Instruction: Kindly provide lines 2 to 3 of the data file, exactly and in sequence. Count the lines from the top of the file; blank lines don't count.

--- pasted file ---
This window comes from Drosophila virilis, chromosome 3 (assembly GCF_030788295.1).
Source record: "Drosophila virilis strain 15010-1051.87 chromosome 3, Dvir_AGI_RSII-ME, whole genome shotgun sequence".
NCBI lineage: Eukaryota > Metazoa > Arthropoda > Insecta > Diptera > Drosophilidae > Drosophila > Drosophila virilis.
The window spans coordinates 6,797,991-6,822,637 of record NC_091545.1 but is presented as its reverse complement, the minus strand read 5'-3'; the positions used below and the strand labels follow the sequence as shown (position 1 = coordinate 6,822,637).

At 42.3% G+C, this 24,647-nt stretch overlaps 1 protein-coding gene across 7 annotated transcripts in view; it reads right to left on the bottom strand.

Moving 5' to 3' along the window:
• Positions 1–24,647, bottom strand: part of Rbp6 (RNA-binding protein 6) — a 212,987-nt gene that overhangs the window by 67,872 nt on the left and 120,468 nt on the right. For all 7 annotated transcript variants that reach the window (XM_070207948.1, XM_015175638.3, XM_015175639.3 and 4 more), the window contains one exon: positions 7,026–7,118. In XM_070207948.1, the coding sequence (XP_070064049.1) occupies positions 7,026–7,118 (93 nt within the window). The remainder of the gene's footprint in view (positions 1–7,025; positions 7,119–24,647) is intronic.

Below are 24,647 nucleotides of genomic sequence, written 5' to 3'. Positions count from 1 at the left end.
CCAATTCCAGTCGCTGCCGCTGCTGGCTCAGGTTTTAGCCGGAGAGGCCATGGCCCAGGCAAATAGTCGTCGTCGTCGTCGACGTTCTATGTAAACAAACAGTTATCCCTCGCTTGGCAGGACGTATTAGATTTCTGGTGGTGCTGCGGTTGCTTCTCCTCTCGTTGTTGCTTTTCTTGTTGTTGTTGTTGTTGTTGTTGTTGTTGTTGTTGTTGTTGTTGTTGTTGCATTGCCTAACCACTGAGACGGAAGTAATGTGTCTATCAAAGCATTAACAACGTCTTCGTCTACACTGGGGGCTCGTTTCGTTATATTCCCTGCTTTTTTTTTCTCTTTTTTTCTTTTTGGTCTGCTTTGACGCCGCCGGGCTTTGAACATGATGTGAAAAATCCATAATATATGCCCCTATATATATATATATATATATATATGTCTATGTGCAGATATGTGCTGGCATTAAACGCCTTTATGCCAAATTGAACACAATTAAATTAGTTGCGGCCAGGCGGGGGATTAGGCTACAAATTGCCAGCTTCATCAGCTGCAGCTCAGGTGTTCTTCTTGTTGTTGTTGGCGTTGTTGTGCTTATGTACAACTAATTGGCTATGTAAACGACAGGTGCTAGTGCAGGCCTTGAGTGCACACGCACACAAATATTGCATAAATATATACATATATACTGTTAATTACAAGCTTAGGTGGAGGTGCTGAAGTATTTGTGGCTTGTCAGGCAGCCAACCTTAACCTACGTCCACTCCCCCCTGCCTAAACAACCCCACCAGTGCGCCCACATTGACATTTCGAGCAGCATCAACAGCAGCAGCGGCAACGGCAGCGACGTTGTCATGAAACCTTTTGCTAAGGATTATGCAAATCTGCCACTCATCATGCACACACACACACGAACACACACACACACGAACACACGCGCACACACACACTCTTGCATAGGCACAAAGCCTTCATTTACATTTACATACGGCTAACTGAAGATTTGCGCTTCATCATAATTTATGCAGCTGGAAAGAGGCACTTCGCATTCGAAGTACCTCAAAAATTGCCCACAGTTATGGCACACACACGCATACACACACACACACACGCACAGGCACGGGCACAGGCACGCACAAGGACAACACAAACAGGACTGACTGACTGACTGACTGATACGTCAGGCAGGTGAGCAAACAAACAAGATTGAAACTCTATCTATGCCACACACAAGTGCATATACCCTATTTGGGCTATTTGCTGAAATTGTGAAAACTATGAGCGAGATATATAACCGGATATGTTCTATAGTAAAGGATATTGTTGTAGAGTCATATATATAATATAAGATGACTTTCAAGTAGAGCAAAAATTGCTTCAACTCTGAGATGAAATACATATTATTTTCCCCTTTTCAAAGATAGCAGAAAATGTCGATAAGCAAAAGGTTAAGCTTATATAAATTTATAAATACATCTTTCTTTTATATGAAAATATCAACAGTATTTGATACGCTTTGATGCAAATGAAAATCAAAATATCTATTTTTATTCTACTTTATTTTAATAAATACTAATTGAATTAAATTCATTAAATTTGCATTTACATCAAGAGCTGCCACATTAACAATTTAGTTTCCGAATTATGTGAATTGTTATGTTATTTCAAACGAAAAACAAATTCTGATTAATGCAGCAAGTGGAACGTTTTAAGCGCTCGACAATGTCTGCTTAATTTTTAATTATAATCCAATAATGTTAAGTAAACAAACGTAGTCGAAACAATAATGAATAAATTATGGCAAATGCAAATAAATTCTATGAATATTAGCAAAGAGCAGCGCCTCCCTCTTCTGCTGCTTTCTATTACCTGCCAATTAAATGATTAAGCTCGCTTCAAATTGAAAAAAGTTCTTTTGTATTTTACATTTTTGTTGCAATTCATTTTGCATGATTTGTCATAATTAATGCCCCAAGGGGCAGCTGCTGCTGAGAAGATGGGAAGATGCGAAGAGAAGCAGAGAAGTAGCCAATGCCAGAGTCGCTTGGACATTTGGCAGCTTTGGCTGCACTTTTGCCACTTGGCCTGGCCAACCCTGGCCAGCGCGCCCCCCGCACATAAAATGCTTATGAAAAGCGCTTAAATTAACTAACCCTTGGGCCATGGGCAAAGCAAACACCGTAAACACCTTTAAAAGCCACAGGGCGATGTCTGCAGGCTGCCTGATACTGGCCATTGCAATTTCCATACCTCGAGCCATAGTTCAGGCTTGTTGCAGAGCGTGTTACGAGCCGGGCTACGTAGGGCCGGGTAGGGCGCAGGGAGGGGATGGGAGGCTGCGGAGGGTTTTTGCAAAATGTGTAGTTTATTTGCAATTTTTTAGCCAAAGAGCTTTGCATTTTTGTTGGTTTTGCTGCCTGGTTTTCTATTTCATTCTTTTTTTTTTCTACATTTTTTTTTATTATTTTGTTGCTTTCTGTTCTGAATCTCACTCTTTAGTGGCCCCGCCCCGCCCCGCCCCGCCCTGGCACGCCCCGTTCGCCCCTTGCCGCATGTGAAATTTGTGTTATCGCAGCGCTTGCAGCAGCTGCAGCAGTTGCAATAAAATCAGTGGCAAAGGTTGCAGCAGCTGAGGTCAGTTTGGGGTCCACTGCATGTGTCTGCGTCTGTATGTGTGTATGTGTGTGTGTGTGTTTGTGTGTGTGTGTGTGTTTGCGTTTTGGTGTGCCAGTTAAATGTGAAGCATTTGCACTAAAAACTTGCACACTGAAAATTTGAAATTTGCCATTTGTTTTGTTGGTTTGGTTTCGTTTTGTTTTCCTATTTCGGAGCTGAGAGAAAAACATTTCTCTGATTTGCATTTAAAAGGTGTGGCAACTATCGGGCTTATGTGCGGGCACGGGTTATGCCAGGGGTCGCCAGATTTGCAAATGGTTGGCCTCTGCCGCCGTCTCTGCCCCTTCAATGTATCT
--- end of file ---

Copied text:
Source record: "Drosophila virilis strain 15010-1051.87 chromosome 3, Dvir_AGI_RSII-ME, whole genome shotgun sequence".
NCBI lineage: Eukaryota > Metazoa > Arthropoda > Insecta > Diptera > Drosophilidae > Drosophila > Drosophila virilis.